The video-codecs world has gone crazy over a new video-encoding standard called MPEG-4 AVC, and now it looks like the technology has hit a snag.
Google announced on Thursday that the standard has been dropped, along with a handful of other standards.
The reason is that, by the standards standards we use, it’s not going to work.
What happens next?
A codec that was expected to be a major hit on Android phones, for example, is now in the process of being rolled out to more phones and devices.
And so, this means Google is effectively giving up on its ambitious vision for codecs.
Google has been working on the codec for years, but it was always a project that had its own quirks.
But now, that’s all changed, and the new codec is a disaster for the audio ecosystem.
The video codec is an important part of any modern video-streaming solution, and it’s important for the way people consume videos.
The technology has long been used by streaming services to stream video from one service to another, and while it can be used to stream the same content over a number of different networks, it also offers the ability to stream more than one stream simultaneously.
But it’s also been a bit of a mixed bag.
While the codecs used to be very popular with streaming services like Netflix, YouTube, and Hulu, Google decided to drop them from the standard after being forced to stop supporting them in 2018.
The main reason is the lack of support for MPEG-2 video-processing, which is required for streaming video on mobile devices.
MPEG-1, the original video codec, was the main codec used in those services.
But that codec is still supported by Google for streaming on Android and iPhones, and its successor, MPEG-3, was also introduced in 2018, but now Google has stopped supporting it.
MPEG-4, on the other hand, is the newer version of the codec that is used by Google’s Chromecast, and is more widely used for video on YouTube and other platforms.
Now that Google has dropped the codec, it is essentially killing off the only major video-player on Android, and that’s a big blow to Android.
Google’s decision to drop the codec will have a big impact on the way streaming video is delivered, as it could mean that consumers will have to spend more time and effort to find and install new apps and add new codecs to their devices.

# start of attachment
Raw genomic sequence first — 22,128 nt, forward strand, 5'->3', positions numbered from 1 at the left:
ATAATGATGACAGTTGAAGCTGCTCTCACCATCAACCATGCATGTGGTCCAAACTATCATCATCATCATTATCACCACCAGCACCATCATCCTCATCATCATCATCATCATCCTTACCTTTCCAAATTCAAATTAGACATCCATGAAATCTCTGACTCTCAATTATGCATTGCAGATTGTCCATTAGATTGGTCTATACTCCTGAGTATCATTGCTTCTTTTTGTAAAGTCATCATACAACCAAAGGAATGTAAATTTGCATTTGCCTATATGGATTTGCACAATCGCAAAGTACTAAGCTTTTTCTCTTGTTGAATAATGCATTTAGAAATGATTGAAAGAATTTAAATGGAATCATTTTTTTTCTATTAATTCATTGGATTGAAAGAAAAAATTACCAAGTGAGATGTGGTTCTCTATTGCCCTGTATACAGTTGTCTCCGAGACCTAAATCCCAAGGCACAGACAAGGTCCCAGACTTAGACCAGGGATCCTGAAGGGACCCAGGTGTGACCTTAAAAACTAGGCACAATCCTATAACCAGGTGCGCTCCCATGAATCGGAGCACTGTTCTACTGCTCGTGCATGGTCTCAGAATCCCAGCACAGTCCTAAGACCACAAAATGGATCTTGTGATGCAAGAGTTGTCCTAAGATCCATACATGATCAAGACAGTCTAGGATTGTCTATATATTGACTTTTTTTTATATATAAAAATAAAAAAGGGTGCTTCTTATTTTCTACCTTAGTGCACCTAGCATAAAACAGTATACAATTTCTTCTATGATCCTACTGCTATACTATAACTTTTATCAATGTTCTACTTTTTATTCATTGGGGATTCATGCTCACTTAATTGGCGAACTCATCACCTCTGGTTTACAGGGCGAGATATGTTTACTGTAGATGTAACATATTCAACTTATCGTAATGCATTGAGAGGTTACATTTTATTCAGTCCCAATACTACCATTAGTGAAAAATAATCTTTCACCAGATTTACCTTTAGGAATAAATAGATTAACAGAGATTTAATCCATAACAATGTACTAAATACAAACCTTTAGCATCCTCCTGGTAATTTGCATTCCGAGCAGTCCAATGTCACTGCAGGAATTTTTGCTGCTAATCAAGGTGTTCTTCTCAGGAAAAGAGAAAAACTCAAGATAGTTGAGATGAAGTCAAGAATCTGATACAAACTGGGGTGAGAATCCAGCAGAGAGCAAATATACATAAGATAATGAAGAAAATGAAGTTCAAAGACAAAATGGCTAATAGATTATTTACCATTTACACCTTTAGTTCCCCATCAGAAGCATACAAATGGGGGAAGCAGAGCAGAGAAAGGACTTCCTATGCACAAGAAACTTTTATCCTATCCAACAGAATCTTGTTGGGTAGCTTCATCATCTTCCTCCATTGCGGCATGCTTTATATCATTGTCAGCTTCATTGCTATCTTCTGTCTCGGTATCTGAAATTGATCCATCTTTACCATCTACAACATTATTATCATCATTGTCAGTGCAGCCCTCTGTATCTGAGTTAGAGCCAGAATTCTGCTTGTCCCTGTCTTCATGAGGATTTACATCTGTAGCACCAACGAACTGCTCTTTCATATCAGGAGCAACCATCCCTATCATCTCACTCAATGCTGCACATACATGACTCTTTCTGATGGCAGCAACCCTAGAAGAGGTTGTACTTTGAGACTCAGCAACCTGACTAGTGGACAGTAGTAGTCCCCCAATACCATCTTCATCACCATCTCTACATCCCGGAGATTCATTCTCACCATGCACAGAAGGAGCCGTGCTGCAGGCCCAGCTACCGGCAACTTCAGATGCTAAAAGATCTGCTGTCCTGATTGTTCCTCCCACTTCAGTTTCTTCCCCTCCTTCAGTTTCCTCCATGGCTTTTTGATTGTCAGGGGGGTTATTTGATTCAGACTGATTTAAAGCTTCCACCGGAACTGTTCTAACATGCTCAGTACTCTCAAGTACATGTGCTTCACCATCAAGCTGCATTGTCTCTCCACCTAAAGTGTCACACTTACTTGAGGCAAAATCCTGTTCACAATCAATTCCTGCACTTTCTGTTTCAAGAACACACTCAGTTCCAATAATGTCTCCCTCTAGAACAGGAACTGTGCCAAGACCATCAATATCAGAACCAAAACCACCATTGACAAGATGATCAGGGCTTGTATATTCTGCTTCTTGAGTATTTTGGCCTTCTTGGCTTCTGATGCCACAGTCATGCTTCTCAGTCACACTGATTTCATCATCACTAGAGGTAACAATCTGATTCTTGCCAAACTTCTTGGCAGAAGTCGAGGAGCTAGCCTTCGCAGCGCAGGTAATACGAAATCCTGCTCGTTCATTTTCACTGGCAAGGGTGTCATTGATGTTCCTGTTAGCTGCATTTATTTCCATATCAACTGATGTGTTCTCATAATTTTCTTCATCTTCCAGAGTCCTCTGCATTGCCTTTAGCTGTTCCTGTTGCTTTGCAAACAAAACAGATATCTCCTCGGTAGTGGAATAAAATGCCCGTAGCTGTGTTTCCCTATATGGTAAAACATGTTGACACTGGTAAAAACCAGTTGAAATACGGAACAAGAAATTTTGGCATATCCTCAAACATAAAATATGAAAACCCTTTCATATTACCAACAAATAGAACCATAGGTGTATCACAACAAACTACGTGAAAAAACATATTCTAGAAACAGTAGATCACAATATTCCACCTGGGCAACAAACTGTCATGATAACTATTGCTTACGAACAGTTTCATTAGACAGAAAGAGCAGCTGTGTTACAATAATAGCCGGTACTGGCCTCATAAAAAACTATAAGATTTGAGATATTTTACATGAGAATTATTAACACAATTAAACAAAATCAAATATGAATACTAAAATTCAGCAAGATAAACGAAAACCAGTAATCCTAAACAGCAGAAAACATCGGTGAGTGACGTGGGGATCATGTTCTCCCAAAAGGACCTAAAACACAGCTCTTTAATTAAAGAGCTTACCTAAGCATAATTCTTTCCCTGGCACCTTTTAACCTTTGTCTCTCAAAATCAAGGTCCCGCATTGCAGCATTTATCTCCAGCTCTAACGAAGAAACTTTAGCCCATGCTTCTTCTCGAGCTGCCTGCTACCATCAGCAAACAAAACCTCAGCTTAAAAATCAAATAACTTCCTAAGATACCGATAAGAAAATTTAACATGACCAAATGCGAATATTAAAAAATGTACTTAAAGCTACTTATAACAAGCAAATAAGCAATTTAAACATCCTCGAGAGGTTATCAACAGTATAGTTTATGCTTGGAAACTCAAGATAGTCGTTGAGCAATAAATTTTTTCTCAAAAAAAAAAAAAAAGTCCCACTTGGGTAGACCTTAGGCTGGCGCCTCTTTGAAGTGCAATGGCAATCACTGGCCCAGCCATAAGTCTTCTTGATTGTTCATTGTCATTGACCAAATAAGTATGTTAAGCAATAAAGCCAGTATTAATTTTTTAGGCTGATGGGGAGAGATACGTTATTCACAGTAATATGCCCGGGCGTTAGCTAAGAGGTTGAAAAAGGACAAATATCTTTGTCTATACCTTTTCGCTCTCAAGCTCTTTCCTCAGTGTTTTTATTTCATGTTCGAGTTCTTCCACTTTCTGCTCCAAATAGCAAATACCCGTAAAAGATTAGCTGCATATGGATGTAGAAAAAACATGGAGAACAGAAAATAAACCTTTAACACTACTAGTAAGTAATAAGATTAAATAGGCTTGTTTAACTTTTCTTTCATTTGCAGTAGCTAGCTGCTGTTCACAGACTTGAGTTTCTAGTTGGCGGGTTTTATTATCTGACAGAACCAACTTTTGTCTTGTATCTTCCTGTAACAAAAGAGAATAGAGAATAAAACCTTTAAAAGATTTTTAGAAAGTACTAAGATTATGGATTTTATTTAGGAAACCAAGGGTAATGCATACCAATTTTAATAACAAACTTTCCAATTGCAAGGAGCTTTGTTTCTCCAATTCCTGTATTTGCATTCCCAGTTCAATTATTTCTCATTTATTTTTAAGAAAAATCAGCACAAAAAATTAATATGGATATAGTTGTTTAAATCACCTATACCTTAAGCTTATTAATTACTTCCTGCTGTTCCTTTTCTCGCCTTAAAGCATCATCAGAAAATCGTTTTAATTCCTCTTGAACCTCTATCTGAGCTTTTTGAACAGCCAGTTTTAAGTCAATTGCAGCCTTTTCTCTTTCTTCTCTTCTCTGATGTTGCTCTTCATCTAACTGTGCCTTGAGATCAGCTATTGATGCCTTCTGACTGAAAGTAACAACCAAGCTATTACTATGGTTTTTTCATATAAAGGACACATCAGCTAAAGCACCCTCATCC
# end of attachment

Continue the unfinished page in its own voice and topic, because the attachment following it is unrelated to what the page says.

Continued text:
Google says it will support existing codecs on Android for a while, but only for streaming of video.
The company said that it will continue to support older codecs like MPEG-7 for audio and for decoding video.
It also plans to support other codecs for streaming audio and video in the future.
And then there’s Google’s new video codec called VP9, which has been touted as a future replacement for MPEG1, but Google has said that Google won’t support the technology.
VP9 is a proprietary codec that has been designed to improve video quality on Android devices.
Google says that the video codec won’t be supported on newer Android devices until at least 2020, but the company has not said how long that will take.
VP10, which Google says is now supported on the latest Android devices, will likely be supported in 2020.
VP11, which will probably be supported for the next year or two, will probably not be supported until 2021.
As far as Google is concerned, there’s no reason why VP9 and VP11 won’t continue to be supported even after Google stops supporting them.
It doesn’t make any sense for Google to stop support of these codecs just because it’s time for them to be dropped.
So, what’s next?
Google’s VP9 codec is one of the more prominent codecs in the video-content world.
VP8 is still used on many Android devices and is used to play video on Google’s YouTube channel.
VP6 is also used by many YouTube channels, and VP7 and VP8 are used by Netflix and Hulu.
The video codec for Chrome OS, the operating system on which Android is built, is called VP8, and most people who have been using Android for several years will have at least heard of VP8.
VP9 is the new video standard Google’s working on.
Google doesn’t have a specific date for when VP9 will be supported.
It will probably make it on to a few devices as soon as 2021.
But even if it doesn’t, it will likely make it through the 2020s.
When Google decided it would no longer support VP9 after 2018, it didn’t stop supporting other codec technologies.
Instead, Google dropped the “next-generation” video codec known as MPEG-8, which was first announced in 2020 and is the successor to VP9.
MPEG4 is also supported by many Android phones and tablets, and